Rabbi Moshe Teitelbaum (1759 - 16 July 1841) (Hebrew: משה טייטלבוים), also known as the Yismach Moshe, was the Rebbe of Ujhel in Hungary. According to Löw, he signed his name "Tamar", this being the equivalent of Teitelbaum, which is the Yiddish for "palm-tree" (compare German "Dattelbaum"). An adherent of the Polish Hasidic Rebbe, the Chozeh of Lublin, Rabbi Teitelbaum was instrumental in bringing Hasidic Judaism to Hungary. He was initially opposed to Hassidism, but his son-in-law introduced him to the Chozeh of Lublin, and he soon became an adherent to Hassidism. *(Dezsö Schön, 1997)

Teitelbaum officiated as rabbi, first in Przemyśl, and later in Sátoralja-Ujhely, to which latter place he was called in 1809. In Ujhely he founded a Hasidic congregation which was independent of the Galician leaders. In 1822 Teitelbaum was suspected of having supplied amulets to certain Jewish culprits who had been cast into prison for libel, in order to assist them in escaping. When called upon to vindicate himself he declared that the amulets in question served only as substitutes for the mezuzah and that their only purpose was to protect their bearers against demons.

Teitelbaum enjoyed an enviable reputation, even R. Moses Sofer paying him homage. He authored the works Heishiv Moshe ("Moses Responded", a collection of responsa), Tefillah le-Mosheh, (commentaries on the Psalms), and Yismach Moshe ("Moses Rejoiced", 1849; 2d ed. 1898, containing homilies on the Torah), and he is commonly called by the title of the latter.

His descendants became leaders of the communities of Sighet and Satmar. He was said to have known of his three past gilgulim (incarnations in Judaism), saying that in the first gilgul he was a sheep in Yaakov Avinu's flock,[1] in his second incarnation he lived in the time of Moses, and in his third incarnation he lived during the time of the destruction of the First Temple. In humility, he did not disclose the nature of the third incarnation, but his followers asked another Rebbe, who identified it as the Biblical Prophet Jeremiah. Regarding the first gilgul, he taught his followers the song, he said, that he recalled Jacob would sing as he tended the sheep.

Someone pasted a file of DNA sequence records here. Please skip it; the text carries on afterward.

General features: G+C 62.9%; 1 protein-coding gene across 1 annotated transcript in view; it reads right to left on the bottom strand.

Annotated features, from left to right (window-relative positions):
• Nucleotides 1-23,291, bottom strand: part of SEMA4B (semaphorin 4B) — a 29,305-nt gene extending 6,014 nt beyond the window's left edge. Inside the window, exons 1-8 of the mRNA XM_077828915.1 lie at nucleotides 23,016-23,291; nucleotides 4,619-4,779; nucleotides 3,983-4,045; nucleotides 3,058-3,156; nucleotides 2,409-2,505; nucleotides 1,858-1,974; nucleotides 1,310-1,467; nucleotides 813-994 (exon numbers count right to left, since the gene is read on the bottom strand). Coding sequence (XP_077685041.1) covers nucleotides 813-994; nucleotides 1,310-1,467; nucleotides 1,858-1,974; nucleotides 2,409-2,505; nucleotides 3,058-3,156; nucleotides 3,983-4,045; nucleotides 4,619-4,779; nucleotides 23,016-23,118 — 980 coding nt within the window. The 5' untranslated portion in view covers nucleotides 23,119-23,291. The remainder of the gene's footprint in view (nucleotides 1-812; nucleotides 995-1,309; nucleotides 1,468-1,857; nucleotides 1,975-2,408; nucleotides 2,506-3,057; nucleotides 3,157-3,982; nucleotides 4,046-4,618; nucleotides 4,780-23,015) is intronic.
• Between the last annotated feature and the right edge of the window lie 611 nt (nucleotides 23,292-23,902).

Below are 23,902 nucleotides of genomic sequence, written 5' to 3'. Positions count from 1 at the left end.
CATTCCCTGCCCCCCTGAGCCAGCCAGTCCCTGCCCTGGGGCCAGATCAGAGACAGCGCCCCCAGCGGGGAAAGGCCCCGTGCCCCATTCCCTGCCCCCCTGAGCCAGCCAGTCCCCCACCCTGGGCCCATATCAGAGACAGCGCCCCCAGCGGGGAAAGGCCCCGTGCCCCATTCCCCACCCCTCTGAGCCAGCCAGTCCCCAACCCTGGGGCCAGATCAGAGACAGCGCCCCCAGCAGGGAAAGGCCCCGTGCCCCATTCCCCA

He was once learning the story of Korach in the Torah with his young grandson the Yetev Lev and the Yetev Lev made a comment showing that he didn't think much of Korach, who rebelled against Moses. At that point the Yismach Moshe admonished him saying that we have no idea the greatness of Korach. In fact, added the Yismach Moshe, he himself was a gilgul from that "Dor HaMidbar" (generation of the desert) and was himself not sure who to follow, since this seemed to be a valid argument between the two greatest men of the generation. His grandson then asked him, "If so what did you do and how did you save yourself?" The Yismach Moshe said "Not wanting to be part of the machlokes (argument) I ran into my tent and closed the entrance tightly. I refused to come out until it was all over."

His followers would teach of his previous identification with Jeremiah, and how this affected his present life. In his later days he yearned so much for the coming of the Jewish Messiah and the rebuilding of the Temple, that he wore his Shabbat clothing the entire week, anticipating the Messiah's arrival. He died on July 17, 1841.

See also


  1. The Biblical Patriach Jacob fathered the 12 Tribes of the Jewish people. Kabbalah teaches that his flock of sheep comprised the future root souls of Israel. The identification by Moshe Teitelbaum of this first incarnation, would accordingly be novel for his recollection of it

Jewish Encyclopedia bibliography

This article incorporates text from the 1901–1906 Jewish Encyclopedia, a publication now in the public domain.

  • Aaron Walden, Shem ha-Gedolim he-Ḥadash, p. 101;
  • Löw, Gesammelte Schriften, ii.76, 84, 91.
  • Dezsö Schön, Istenkeresök a Kárpátok alatt (God-seekers under the Carpathians) , 97. Budapest, Múlt és Jövö
hu:Teitelbaum Mózes (újhelyi rebbe)

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